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Awarded Amount$2,781,588DiseaseMalariaInterventionVaccineDevelopment StagePhase1 Clinical DevelopmentCollaboration PartnersResearch Institute for Microbial Diseases (RIMD), Osaka University , Medical Center for Translational Research (MTR), Osaka University Hospital , Nobelpharma Co., Ltd. , Institut de Recherche en Sciences de la Santé (IRSS) , European Vaccine Initiative (EVI)Past Project
Introduction and Background of the Project
BK-SE36 is a blood stage malaria vaccine candidate that primarily targets young children in endemic areas to control parasitemia, resulting in reduction of morbidity and mortality. A blood-stage antigen as a malaria vaccine is also desirable to deal with epidemic transmission patterns, as it is uncertain how changing transmission patterns may impact malaria severity. Though in principle all stages of parasite development are potential vaccine targets, the blood stage is the one that causes disease symptoms and complications, and thus would have a public health role. Previous phase Ib clinical trials in Africa have demonstrated that (i) BK-SE36 -SE36 antigen adjuvanted with aluminium hydroxide gel (AHG)- is safe, with lower risk of acquiring clinical malaria as well as against malaria infection in vaccine responders, and (ii) that an even better immune response against BK-SE36 can be achieved in adults when using a different formulation of the antigen with K3 CpG adjuvant (BK-SE36/CpG).
With the aim to further evaluate the use of the K3 CpG adjuvant in the formulation of this particular malaria vaccine candidate, in this project a clinical trial will be conducted using BK-SE36/CpG to address potential safety issues and further assess the functionality of the induced antibodies, with the ultimate goal to assess which formulation of the BK-SE36 vaccine should be used in populations exposed to malaria in Africa. In terms of combination vaccines, the trial will also provide important safety data for the utility of BK-SE36 and the usefulness K3 CpG as an immune-enhancing adjuvant.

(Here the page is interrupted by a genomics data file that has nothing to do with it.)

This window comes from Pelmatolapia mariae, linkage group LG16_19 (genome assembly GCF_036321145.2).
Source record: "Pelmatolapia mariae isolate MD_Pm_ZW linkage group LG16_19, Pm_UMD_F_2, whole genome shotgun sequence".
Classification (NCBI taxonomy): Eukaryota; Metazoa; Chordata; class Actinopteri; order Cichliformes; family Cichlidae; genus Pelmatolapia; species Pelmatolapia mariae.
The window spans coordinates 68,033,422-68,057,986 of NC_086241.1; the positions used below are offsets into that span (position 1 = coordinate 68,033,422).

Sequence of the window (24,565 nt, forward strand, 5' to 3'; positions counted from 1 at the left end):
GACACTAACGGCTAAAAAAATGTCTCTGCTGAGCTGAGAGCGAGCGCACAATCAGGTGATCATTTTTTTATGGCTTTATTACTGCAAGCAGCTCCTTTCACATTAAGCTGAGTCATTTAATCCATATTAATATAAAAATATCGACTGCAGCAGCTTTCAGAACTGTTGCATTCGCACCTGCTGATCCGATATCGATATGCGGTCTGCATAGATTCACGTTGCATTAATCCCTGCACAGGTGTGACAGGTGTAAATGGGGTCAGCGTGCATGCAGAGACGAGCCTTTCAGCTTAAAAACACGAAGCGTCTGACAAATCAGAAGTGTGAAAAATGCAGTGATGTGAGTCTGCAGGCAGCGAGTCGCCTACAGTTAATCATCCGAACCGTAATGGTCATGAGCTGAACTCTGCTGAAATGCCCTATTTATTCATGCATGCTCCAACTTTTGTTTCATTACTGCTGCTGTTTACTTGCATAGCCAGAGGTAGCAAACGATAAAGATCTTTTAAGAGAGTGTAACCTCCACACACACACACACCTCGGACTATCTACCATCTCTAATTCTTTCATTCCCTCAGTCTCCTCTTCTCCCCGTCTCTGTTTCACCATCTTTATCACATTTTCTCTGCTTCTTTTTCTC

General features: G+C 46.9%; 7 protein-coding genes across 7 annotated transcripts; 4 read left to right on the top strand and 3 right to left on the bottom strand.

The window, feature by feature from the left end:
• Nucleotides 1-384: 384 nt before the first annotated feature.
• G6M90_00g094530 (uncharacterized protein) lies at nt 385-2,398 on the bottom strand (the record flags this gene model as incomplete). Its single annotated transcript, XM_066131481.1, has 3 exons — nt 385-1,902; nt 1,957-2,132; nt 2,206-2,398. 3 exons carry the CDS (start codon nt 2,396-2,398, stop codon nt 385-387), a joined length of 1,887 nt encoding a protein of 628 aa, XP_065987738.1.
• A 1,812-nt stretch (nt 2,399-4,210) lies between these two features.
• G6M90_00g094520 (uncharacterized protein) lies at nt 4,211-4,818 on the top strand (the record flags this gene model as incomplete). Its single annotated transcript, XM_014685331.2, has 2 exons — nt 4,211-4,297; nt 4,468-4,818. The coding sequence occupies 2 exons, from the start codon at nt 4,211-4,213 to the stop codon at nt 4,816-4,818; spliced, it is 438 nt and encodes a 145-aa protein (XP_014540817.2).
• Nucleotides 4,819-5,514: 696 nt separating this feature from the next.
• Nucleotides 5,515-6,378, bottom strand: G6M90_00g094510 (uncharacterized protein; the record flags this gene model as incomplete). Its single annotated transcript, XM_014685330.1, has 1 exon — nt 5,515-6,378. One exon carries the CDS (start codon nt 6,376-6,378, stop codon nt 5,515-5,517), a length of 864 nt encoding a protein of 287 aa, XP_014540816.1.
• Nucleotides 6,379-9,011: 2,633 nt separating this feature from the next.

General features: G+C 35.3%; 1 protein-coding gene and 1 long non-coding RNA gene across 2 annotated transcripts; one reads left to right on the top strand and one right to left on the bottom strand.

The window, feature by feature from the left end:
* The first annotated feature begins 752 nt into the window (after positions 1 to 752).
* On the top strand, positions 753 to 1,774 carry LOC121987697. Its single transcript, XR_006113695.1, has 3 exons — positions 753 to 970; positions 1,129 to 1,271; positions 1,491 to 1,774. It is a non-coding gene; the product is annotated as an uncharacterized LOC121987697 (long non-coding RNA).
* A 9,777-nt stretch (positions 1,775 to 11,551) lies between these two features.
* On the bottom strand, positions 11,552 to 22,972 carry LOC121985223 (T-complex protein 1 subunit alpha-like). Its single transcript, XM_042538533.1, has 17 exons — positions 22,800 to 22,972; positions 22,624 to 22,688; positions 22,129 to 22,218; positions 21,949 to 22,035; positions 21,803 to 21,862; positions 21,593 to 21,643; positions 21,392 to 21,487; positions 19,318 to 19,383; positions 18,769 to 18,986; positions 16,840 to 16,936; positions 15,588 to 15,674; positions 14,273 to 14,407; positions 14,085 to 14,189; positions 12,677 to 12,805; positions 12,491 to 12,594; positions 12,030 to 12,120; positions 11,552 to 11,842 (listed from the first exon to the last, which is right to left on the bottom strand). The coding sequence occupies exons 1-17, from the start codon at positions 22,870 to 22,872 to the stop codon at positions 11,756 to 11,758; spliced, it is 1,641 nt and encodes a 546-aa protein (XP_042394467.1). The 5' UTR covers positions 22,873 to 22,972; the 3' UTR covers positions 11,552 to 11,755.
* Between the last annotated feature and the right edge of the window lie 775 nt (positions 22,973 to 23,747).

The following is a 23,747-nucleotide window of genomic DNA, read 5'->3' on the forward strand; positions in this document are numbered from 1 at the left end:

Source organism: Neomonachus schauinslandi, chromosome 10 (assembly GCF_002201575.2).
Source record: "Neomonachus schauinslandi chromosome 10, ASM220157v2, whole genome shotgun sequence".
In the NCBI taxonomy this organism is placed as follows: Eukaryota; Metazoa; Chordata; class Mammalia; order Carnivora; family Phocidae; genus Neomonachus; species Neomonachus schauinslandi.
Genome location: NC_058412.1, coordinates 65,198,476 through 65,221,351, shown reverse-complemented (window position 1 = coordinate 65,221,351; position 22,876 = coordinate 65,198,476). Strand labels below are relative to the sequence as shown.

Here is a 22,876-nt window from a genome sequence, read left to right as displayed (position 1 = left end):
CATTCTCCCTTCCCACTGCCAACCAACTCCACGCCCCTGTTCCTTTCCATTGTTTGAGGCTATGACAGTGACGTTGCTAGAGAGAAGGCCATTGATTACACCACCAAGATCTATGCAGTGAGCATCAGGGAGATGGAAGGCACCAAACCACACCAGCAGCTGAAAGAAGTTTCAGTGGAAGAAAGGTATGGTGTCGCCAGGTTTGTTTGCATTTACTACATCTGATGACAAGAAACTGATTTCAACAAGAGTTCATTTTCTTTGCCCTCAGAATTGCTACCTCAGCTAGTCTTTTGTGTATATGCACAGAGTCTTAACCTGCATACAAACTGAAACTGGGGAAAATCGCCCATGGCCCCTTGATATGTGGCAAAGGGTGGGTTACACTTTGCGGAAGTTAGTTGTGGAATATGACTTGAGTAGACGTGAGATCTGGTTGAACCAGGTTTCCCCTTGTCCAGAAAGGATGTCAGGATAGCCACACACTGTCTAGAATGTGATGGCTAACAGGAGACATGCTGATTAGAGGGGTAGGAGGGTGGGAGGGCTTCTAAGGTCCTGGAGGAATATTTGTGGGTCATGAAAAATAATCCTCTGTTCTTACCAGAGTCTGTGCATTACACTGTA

The project will assess the safety and reactogenicity of 3 doses of the malaria vaccine candidate BK-SE36, formulated with the TLR9 ligand K3 CpG-ODN, via intramuscular route in healthy African adults and children exposed to the parasite Plasmodium falciparum.
Moreover, the humoral immune response to the vaccine antigen administered intramuscularly will be assessed by measuring the level of IgG in all subjects participating in the clinical trial.
The trial will be a double blind, single-dosage, randomized, controlled, age de-escalating phase Ib clinical trial. The site will be in Burkina Faso, a West African country that, to date, shows no evidence of decline in malaria incidence and with children under five years of age as the population at highest risk. One hundred thirty five healthy subjects in 3 age cohorts (adults > 21-years-old; 5-10 years-old, and 12-24 month-old) will be participating in the trial to received either BK-SE36 or a control vaccine. Although the first-in-man clinical trials with Japanese malaria naïve volunteers showed that the vaccine was well tolerated, the cautious staggered design will ensure safety of the volunteers in the malaria exposed population, as this is the first time the vaccine formulation will be evaluated in malaria endemic areas. The current trial of BK-SE36 in Burkina Faso is proceeding as scheduled. Based on the recently completed trial in Japan, it is expected that BK-SE36/CpG is a better formulation than BK-SE36. Administration will be done twice at 28 day interval with a booster dose four months after. The age limit was set to 12 months, excluding those receiving EPI (Expanded Progam on Immunization) vaccines to avoid any vaccine interference and provide straightforward assessment of BK-SE36/CpG. There will be 11 visits on the trial site and volunteers can visit anytime. Institutional ethical committees, a Scientific Advisory Committee, an independent Local Safety Monitor, and regulatory authorities will provide approvals and oversight for the conduct of the trial. Follow-up of all vaccinees will be done at least until one year after first vaccination.